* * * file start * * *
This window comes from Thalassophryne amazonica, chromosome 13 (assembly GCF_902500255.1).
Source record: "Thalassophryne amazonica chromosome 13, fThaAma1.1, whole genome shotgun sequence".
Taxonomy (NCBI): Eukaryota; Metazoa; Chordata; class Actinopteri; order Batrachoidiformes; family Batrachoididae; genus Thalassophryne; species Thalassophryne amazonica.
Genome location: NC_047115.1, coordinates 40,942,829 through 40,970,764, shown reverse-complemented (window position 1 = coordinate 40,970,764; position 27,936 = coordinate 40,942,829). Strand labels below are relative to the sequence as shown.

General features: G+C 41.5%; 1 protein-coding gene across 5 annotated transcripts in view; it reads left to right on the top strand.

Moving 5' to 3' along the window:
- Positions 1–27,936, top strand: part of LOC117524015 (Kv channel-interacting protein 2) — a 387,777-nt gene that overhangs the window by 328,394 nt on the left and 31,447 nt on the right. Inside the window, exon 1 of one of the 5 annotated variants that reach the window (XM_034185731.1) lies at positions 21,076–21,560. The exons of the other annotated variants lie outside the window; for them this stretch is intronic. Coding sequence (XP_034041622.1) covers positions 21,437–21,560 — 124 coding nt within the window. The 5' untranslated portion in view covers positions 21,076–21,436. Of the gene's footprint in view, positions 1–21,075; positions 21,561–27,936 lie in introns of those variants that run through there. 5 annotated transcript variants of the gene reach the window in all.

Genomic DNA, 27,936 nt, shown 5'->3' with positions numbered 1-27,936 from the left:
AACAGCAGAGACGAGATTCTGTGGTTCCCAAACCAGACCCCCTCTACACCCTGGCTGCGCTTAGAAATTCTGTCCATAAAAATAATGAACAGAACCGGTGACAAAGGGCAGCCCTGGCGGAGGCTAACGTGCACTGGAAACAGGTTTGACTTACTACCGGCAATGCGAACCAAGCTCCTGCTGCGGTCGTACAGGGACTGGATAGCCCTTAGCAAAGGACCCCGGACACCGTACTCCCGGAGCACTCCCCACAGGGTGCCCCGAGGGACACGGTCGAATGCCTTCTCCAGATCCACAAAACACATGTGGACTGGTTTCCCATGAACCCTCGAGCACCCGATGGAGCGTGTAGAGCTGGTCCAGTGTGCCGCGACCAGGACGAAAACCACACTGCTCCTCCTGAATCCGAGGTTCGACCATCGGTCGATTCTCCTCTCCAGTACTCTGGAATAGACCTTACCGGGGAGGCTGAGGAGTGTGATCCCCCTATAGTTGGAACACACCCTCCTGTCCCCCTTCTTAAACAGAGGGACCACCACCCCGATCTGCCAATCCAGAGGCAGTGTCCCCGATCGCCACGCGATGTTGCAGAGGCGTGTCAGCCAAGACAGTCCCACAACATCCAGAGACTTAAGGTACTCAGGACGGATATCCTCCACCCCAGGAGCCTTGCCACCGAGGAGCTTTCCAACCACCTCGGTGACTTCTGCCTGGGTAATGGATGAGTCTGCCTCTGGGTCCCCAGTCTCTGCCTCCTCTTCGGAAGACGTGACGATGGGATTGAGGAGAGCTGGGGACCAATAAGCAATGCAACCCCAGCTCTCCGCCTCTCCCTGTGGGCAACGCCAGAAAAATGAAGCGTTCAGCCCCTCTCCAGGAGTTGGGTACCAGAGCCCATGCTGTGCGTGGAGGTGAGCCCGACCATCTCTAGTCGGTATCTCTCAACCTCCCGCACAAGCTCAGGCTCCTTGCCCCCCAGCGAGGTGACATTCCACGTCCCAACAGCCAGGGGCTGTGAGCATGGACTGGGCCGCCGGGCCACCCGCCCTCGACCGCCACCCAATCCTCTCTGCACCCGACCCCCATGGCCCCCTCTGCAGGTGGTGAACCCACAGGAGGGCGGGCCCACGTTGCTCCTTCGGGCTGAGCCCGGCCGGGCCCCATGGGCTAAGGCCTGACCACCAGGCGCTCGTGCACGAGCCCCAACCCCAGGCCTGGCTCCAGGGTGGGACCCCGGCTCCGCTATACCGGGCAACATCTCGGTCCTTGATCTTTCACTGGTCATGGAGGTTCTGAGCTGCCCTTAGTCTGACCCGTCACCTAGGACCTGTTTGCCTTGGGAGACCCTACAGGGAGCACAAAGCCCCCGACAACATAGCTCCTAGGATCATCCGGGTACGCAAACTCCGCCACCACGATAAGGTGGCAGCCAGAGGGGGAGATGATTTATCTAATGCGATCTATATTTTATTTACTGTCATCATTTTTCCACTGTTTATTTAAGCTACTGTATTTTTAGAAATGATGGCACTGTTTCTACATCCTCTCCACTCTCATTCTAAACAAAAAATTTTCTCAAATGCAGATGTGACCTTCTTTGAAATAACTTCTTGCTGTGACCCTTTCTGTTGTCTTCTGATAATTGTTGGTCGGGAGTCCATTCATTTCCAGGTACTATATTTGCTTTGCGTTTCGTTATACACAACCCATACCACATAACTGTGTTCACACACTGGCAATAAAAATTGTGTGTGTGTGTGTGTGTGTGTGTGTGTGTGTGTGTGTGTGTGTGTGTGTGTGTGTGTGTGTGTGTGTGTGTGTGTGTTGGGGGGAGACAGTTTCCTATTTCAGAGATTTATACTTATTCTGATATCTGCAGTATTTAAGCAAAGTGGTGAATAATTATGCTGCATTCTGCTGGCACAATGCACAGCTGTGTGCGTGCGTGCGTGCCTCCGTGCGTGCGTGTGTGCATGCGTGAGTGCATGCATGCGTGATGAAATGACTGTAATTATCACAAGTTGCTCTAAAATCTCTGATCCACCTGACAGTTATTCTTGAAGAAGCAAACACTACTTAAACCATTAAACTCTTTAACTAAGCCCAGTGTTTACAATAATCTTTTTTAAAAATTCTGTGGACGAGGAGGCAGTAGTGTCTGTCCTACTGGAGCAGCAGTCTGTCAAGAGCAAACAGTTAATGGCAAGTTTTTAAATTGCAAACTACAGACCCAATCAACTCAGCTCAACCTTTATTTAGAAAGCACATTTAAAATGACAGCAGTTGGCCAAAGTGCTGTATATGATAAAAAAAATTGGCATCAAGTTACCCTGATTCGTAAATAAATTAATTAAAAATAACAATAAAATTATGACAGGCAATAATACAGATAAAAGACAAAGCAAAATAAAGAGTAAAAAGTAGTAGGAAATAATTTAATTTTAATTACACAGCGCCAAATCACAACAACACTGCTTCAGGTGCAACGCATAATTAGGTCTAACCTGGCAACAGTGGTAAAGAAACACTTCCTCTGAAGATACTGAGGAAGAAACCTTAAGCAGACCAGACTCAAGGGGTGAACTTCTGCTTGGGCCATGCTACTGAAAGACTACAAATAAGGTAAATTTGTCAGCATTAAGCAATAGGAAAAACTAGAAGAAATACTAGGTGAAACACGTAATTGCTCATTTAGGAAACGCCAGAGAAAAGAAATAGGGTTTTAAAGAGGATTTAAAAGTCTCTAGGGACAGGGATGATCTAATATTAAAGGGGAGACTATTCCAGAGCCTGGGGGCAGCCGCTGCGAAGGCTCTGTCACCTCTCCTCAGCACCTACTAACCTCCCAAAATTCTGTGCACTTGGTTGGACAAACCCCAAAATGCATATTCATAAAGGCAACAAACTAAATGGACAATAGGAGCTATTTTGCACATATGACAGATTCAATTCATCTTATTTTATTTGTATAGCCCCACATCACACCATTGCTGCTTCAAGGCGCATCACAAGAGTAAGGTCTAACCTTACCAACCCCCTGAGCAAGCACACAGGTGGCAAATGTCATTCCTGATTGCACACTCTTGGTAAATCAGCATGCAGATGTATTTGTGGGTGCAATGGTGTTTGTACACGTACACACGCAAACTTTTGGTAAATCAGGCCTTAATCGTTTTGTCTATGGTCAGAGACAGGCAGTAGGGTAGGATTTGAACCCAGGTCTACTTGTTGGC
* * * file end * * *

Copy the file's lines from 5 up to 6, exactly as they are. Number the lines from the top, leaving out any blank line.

General features: G+C 41.5%; 1 protein-coding gene across 5 annotated transcripts in view; it reads left to right on the top strand.

Moving 5' to 3' along the window: